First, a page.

Later, we joked about the movie of Lucille Ball and Desi, "The Long, Long Trailer." As it turned out, he was a young lad at some state or national park in California when they were filming that movie!
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A backpacker walked up. He was doing the Continental Divide Trail, but was veering off of it from time to time to escape the snow. Thus he was using the Great Divide Mountain Bike Route, which is at lower altitude, and is seldom single track.

Talk about a minimalist! He did have an ice axe, though. Sunset was coming on, so he needed to camped soon. But I could tell he really wanted to keep talking to somebody. I get a kick out of chatting with people like him, and I usually treat them like celebrities. But once the novelty and entertainment value of their extremism wears off, one is left with the dreariness of crappy food, sleeping in a tent every night, and nobody to talk to. 

Have they never heard of the 'point of diminishing returns?'  What is so interesting about doing one and only one thing all day, every day? You see a lot of outdoor extremism in Colorado, such as 24 hour races and the like. Well, they see something worthwhile, so good luck to them. But I have no desire to emulate.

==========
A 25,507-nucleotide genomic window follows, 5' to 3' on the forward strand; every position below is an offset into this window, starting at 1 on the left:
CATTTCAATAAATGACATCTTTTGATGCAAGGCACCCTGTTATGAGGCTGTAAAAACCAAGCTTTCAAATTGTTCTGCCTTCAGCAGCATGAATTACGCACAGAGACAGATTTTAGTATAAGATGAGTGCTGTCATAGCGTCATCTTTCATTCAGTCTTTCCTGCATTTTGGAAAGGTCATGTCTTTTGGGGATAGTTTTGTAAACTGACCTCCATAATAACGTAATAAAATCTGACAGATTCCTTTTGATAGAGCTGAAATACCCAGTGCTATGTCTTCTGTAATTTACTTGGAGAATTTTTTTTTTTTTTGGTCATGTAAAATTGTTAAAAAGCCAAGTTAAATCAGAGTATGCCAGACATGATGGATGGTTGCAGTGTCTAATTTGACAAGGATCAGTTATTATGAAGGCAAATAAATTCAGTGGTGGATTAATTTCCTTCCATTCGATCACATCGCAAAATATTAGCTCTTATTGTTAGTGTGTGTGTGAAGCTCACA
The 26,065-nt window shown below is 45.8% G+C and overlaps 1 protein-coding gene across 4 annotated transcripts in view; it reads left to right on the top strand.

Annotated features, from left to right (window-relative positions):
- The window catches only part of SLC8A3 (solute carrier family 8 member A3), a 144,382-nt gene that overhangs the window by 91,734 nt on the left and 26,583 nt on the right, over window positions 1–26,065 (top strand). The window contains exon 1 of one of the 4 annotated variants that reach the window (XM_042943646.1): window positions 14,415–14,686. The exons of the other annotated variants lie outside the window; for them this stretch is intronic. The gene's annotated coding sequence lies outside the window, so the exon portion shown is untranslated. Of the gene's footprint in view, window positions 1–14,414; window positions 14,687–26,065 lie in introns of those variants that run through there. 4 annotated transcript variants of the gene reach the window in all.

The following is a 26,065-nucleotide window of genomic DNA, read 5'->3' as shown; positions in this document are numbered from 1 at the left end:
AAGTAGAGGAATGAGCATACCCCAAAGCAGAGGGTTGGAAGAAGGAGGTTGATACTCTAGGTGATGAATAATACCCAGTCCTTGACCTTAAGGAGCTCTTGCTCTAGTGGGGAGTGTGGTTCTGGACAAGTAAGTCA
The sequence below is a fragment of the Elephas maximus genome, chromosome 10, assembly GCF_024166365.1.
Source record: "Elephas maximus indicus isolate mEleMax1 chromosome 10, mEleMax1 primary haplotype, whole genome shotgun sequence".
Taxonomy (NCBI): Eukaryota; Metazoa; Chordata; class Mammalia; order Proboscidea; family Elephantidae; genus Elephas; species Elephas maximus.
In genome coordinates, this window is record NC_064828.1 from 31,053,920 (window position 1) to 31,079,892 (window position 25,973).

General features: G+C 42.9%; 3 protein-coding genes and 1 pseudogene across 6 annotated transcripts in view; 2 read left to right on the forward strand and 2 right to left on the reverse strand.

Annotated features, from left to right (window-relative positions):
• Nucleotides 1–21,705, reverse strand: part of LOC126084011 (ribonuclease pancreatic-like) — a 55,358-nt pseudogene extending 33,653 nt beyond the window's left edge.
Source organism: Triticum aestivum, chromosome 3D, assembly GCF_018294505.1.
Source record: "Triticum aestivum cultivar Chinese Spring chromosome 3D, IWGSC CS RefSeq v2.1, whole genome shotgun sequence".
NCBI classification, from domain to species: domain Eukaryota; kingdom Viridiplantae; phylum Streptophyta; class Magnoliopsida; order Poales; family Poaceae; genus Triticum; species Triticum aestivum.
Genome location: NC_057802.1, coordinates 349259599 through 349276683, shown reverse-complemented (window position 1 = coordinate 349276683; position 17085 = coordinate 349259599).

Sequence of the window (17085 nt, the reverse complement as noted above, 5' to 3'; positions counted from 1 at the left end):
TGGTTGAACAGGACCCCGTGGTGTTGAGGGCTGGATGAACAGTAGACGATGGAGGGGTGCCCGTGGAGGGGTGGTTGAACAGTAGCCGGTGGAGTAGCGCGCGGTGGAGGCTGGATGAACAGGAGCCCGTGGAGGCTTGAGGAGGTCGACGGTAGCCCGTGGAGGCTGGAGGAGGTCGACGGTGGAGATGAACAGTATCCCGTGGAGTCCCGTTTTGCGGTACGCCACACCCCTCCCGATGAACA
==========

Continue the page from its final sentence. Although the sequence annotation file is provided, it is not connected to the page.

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Did I mention that the other weekend I was just 'in love' with my camping neighbors? They were two families, with children, dogs, and bicycles. The kids climbed around on the rocks like the baboons of Gibraltar. The dogs were friendly and always frolicking. The mothers were young and pretty. It's funny how a young man sees a mother as "old, boring, unsexy," but eventually he sees fertility as attractive and reassuring. What confidence in the future it implies!

At night they had a campfire. And I kid you not: somebody was strumming a guitar at the campfire. Talk about 'old school!' Imagine what an impression that could have made on the solitary backpacker. What if he had been trudging along all day with nobody to talk to, and then, quite unexpectedly, he had come up to a campfire with some singing and laughter?

Actually this family seemed like the ultimate in 'being in harmony with nature.'

Wednesday, May 31, 2017